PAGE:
Pharmacological rescue of trafficking defective HERG channels formed by coassembly of wild-type and long QT mutant N470D subunits

Qiuming Gong, Corey L. Anderson, Craig T. January, Zhengfeng Zhou

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    42 Scopus citations


    Mutations in the human ether-a-go-go-related gene (HERG) cause long QT syndrome. We previously showed that the HERG N470D mutation expressed as homotetrameric channels causes a protein trafficking defect, and this can be corrected by the HERG channel blocking drug E-4031. The N470D mutant also has been reported to cause dominant negative suppression of HERG current when coexpressed with wild-type channel subunits. The aims of this study were 1) to investigate the molecular mechanism responsible for the dominant negative effect of the N470D mutant coexpressed with wild-type subunits and 2) to test whether the trafficking defective heteromeric channels could be pharmacologically rescued by E-4031. Using a combination of immunoprecipitation and Western blot methods, we showed that N470D mutant and wild-type HERG subunits were physically associated in the endoplasmic reticulum as heteromeric channels. The coassembly resulted in the retention of both wild-type and N470D subunits in the endoplasmic reticulum. Culturing cells in E-4031 increased the cell surface expression of these channels, although with an altered electrophysiological phenotype. These results suggest that the dominant negative effect of the N470D wild-type coassembled channels is caused by retention of heteromeric channels in the endoplasmic reticulum and that the trafficking defect of these channels can be corrected by specific pharmacological strategies.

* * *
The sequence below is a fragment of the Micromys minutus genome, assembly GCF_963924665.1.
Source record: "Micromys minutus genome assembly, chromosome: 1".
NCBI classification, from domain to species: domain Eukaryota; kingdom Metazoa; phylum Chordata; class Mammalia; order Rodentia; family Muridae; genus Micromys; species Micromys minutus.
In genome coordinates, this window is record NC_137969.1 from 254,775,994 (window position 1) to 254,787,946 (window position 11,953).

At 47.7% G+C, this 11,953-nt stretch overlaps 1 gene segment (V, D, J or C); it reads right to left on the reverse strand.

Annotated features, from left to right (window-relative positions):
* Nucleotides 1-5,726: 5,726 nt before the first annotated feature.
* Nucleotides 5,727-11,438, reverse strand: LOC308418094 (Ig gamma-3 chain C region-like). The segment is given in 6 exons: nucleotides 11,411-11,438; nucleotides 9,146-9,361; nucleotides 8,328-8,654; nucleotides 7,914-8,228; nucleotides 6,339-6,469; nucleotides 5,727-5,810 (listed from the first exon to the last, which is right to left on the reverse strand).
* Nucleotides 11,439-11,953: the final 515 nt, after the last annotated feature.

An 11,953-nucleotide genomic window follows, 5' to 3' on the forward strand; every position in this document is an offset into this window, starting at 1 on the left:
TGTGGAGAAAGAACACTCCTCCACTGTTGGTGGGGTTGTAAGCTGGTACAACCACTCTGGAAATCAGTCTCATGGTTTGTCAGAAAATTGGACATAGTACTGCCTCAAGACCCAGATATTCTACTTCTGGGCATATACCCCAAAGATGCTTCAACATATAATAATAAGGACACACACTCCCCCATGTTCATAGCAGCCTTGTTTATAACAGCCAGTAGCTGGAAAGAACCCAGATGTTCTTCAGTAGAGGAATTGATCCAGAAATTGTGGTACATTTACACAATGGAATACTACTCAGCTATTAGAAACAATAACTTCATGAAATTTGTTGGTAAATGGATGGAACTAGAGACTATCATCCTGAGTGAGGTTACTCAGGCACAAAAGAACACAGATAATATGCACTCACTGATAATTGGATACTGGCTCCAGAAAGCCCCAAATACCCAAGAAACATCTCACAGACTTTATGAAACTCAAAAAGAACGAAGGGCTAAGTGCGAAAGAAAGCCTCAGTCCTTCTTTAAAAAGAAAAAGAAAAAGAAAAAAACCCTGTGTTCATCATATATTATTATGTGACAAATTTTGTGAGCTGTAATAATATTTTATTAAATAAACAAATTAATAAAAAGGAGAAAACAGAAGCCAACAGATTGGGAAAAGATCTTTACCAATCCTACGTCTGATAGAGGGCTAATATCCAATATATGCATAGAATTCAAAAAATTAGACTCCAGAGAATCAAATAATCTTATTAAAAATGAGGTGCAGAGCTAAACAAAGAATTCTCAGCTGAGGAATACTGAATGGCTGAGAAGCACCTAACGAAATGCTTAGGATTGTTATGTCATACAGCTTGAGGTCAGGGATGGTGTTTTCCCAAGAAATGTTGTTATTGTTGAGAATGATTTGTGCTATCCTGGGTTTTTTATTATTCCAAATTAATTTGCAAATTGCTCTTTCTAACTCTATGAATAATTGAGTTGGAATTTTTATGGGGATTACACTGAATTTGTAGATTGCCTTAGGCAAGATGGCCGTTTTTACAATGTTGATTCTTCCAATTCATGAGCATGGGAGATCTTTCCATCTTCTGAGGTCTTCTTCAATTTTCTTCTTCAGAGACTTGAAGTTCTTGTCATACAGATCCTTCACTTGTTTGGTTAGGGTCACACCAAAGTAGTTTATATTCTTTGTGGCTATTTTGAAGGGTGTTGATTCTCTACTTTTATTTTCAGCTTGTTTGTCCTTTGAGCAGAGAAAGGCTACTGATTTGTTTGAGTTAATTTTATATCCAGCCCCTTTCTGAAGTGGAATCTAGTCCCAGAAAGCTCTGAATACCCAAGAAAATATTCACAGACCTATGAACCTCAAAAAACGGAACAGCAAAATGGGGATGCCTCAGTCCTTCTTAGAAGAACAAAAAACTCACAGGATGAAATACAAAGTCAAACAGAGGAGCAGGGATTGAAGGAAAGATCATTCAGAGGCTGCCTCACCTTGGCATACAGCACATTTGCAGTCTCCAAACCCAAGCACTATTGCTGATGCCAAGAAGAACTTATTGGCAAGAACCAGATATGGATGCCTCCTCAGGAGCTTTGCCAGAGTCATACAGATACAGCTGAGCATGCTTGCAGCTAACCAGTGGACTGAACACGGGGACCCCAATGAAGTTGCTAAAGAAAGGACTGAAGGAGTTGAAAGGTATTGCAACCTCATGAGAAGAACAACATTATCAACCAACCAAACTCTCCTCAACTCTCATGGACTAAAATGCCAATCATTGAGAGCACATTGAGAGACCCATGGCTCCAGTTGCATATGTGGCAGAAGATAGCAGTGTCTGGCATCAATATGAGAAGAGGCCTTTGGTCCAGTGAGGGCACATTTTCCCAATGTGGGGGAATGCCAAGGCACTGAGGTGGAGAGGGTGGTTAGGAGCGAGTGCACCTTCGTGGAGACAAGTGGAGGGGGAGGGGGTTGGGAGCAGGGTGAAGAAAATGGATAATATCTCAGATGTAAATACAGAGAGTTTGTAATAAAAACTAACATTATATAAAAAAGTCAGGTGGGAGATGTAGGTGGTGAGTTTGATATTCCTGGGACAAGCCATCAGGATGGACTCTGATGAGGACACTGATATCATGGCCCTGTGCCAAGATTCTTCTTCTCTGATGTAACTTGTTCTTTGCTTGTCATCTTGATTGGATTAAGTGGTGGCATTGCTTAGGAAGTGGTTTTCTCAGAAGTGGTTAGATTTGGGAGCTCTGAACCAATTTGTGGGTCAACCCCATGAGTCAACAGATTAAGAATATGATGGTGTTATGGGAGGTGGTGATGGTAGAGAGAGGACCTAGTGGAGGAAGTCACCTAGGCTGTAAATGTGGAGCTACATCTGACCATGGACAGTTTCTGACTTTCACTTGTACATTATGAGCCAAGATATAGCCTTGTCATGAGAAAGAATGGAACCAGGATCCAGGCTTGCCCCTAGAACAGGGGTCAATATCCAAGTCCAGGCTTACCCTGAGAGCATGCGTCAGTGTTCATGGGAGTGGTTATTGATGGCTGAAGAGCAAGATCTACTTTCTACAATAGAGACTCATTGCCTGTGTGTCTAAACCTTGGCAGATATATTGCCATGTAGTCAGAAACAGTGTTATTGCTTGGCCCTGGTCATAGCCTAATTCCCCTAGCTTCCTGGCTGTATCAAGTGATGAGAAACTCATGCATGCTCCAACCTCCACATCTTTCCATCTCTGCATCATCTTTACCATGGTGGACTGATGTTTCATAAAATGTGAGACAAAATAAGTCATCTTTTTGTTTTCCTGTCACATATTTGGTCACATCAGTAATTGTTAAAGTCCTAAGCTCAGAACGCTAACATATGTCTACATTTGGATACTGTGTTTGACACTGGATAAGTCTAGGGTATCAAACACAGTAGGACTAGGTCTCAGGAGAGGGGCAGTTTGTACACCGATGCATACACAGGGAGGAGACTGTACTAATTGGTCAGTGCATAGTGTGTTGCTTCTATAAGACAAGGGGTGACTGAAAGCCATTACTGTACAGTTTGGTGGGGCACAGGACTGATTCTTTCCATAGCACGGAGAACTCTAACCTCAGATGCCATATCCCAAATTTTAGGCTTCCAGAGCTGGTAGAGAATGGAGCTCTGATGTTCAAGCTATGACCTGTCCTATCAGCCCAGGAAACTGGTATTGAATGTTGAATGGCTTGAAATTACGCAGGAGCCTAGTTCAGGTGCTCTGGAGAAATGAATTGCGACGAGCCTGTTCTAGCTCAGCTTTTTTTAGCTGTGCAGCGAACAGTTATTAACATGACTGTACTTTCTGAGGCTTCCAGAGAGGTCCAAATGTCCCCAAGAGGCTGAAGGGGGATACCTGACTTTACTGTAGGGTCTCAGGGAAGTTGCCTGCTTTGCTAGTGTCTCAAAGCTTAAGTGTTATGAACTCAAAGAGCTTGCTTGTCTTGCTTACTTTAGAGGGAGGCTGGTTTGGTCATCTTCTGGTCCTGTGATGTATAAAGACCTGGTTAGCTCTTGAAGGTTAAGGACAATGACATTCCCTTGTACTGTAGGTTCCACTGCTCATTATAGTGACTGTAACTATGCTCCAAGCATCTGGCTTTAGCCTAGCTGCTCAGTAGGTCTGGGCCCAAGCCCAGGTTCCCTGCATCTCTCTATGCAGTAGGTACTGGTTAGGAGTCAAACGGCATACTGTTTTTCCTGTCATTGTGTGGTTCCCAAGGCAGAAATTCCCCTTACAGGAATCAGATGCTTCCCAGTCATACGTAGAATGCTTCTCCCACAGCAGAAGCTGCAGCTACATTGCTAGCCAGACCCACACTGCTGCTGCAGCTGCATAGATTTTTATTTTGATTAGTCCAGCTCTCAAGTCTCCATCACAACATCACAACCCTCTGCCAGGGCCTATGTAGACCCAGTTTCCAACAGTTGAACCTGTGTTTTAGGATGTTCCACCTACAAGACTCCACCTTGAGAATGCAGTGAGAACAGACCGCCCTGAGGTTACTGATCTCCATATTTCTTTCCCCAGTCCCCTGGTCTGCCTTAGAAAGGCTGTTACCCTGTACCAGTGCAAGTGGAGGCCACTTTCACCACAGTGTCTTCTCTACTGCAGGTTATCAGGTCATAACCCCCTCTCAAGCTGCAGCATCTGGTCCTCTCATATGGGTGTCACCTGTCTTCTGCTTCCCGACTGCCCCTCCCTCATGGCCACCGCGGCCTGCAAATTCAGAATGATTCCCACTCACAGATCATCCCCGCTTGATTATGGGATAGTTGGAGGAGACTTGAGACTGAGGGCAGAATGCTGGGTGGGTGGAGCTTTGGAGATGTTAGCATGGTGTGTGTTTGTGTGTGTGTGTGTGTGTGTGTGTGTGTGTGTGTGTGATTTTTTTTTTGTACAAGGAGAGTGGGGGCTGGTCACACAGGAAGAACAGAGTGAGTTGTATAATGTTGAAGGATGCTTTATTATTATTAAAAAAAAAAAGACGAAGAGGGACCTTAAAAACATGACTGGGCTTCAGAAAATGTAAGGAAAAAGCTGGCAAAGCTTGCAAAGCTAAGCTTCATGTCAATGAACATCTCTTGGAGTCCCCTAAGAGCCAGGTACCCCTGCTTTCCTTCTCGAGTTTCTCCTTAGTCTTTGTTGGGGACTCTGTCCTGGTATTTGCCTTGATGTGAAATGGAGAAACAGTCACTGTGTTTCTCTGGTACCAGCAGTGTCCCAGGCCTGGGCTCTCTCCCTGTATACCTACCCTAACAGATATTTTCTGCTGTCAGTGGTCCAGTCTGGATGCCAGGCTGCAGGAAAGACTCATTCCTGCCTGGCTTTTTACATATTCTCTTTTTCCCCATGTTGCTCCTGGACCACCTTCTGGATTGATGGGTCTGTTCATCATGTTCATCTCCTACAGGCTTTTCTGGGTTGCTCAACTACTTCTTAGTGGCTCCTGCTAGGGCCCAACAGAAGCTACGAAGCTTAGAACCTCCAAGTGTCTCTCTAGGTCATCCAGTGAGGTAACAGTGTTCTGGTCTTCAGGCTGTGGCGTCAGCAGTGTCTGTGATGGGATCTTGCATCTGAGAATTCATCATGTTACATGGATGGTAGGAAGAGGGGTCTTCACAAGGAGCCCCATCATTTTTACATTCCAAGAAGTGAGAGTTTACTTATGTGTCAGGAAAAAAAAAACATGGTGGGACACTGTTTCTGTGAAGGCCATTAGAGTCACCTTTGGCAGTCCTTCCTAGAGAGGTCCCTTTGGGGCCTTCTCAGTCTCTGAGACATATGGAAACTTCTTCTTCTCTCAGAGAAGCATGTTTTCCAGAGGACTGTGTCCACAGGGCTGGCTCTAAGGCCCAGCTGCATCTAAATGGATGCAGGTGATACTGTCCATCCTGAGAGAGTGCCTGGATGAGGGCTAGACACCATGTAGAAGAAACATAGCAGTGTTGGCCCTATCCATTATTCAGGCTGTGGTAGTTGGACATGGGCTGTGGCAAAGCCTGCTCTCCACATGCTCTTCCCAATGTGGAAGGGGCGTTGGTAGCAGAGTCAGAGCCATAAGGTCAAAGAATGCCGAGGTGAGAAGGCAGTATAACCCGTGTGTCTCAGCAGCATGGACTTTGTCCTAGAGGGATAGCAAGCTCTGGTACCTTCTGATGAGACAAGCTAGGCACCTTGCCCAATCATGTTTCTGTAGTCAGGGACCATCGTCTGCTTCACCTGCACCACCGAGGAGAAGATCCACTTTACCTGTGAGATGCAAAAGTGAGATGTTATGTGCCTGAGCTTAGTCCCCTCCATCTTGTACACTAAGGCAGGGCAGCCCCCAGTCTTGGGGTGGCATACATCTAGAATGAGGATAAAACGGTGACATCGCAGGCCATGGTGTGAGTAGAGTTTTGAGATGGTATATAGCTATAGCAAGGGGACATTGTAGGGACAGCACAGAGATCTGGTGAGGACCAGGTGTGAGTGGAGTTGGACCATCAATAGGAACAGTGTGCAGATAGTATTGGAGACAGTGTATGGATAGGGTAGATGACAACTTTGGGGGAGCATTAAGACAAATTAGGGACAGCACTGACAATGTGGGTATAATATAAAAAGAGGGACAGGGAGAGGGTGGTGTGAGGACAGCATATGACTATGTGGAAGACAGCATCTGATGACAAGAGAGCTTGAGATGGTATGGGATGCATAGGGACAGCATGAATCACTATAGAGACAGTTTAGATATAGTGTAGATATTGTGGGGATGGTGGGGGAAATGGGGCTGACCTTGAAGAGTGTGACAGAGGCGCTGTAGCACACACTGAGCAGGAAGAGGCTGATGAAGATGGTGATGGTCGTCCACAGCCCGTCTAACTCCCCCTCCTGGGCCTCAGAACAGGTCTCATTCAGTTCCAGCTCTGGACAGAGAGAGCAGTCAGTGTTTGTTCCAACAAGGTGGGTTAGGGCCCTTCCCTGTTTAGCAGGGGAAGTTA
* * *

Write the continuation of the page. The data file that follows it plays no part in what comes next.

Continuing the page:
Original languageEnglish (US)
    Pages (from-to)H652-H658
    JournalAmerican Journal of Physiology - Heart and Circulatory Physiology
    Issue number2 56-2
    StatePublished - Aug 2004


    • Arrhythmia
    • Ion channels
    • Patch clamp
    • Protein trafficking

    ASJC Scopus subject areas

    • Physiology
    • Cardiology and Cardiovascular Medicine
    • Physiology (medical)


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